The Hagiography Society is pleased to invite applications for the Sherry L. Reames Graduate Student Travel Award for Hagiographical Studies. Named in honor of the beloved founder and long-time leader of the Society, the award now provides $500 to be used toward travel to present at the International Congress on Medieval Studies, held annually at Western Michigan University in Kalamazoo, MI. The winners will be granted a free two-year membership in Hagiography Society.


Students who are Hagiography Society members and enrolled in a graduate program (anywhere in the world) are eligible to apply if their paper, on a topic involving hagiography, has been accepted for inclusion on a regular panel (not a round table or other format) in the program of the International Congress on Medieval Studies in Kalamazoo, MI, at the time of application.  They are also expected to attend the annual Hagiography Society Business Meeting held at the International Congress on Medieval Studies


Please submit the following documents, combined in a single .PDF file, by 1 November to the Secretary / Treasurer of the Hagiography Society:

  • a current curriculum vitæ
  • the abstract for the accepted paper, identifying the panel on which it will be presented
  • a cover letter, addressing the following questions:
    • How does this paper fit into your scholarly trajectory?
    • Have you presented at a scholarly conference before?
    • Have you received other funding for travel (this paper or others)?

Successful applicants will be informed of the results by December 15.

We welcome contributions in any amount to the Sherry L. Reames Graduate Student Travel Award for Hagiographical Studies:

Past Winners for the Sherry L. Reames Travel Award

Niamh Kehoe, English, University College Cork, Ireland, “Fools and Sinners: Pedagogy in Two Anonymous Anglo-Saxon Saints’ Lives” (2018-2019)

Kortney Stern, English, Indiana, “Future Perfect” (2018-2019)

Dorottya Uhrin, Eötvös Loránd University, Budapest, “The Earliest Cult of Saint Margaret of Antioch in Hungary” (2017-2018)

Lydia Walker, UT-Knoxville, “The Formulation of Female Holiness and Masculine Integrity: An Examination of Lutgard of Aywières and Jacques de Vitry” (2017-2018)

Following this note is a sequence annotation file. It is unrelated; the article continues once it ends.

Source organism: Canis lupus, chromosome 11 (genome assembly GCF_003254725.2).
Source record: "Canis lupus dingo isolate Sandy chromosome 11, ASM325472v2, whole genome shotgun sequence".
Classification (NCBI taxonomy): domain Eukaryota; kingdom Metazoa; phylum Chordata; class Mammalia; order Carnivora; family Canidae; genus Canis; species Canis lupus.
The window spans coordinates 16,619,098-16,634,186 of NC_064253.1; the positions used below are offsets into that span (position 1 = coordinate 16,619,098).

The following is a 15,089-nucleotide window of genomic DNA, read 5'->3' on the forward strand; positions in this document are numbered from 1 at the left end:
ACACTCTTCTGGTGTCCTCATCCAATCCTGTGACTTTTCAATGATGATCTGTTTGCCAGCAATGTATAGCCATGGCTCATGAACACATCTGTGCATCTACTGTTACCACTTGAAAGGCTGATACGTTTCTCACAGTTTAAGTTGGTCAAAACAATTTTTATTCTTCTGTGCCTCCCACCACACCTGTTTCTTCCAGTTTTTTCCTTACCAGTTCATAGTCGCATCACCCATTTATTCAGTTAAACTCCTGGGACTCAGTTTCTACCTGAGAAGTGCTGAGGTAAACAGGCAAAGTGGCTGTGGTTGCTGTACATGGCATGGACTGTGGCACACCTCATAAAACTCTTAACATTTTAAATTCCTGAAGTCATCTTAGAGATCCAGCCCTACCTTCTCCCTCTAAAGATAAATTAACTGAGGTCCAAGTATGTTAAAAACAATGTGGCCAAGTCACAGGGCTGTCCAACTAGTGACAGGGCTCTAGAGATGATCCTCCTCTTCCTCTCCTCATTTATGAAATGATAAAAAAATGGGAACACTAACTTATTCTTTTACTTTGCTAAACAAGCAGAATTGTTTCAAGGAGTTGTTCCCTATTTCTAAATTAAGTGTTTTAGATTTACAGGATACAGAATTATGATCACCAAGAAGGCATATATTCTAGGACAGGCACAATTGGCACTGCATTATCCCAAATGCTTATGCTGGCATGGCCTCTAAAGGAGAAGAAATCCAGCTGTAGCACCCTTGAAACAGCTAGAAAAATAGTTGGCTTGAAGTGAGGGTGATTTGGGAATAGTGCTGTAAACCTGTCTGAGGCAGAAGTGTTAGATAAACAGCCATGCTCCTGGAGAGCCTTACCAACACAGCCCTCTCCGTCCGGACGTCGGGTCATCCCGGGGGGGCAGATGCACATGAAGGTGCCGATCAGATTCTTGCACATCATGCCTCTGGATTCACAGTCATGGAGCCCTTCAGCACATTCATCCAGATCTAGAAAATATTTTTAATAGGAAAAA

John Fry, UT-Austin, “Hagiography and Dorigen’s Discontent in the ‘Franklin’s Tale’” (2016-2017)

Mary Anne Gonzales, Guelph University, “Imitation and Feeling: Sorrow and Compassion in the Stigmata of Elizabeth of Spalbeek” (2016-2017)

Christopher Paolella, U. Missouri-Columbia, “Servi et Servi Dei: Slaves and Saints in Early-Medieval Hagiography” (2016-2017)

David A. Heayn, City University of New York, “Byzantine Monasticism in Two Anatolian Provinces, ca. 500-700” (2015-2016)

Véronique Olivier, Université de Montréal and Université Nice-Sophia-Antipolis, “Saint Lambert in Vence: Plurisecular Fortune of a Local Cult” (2015-2016)

Britton Brooks, Oxford University, “The Vernacular Fenland: the literal landscape of the anonymous Old English prose Life of Saint Guthlac” (2014-2015)

Amy Devenney, University of Leeds, “‘You take the high road and I’ll take the low road’: exploring the experience of pilgrimage to monastic and civic shrines in twelfth century Apulia” (2014-2015)

Ashley Laverock, Emory University, “Dynamic Hagiography: Image and Inscription in the Thirteenth-Century Stained-Glass Window of St. Margaret of Antioch at Ardagger Abbey” (2014-2015)

Murrielle Michaud, Wilfrid Laurier University, “The Middle English Vita of Christina the Astonishing: Secular Hagiography, Patience Literature, and Biography” (2013-2014)

Jenny Bledsoe, Emory University, “Intercession and Devotion: Guthlac and Bartholomew in the Old English Prose Guthlac and Vercelli Homily XXIII” (2013-2014)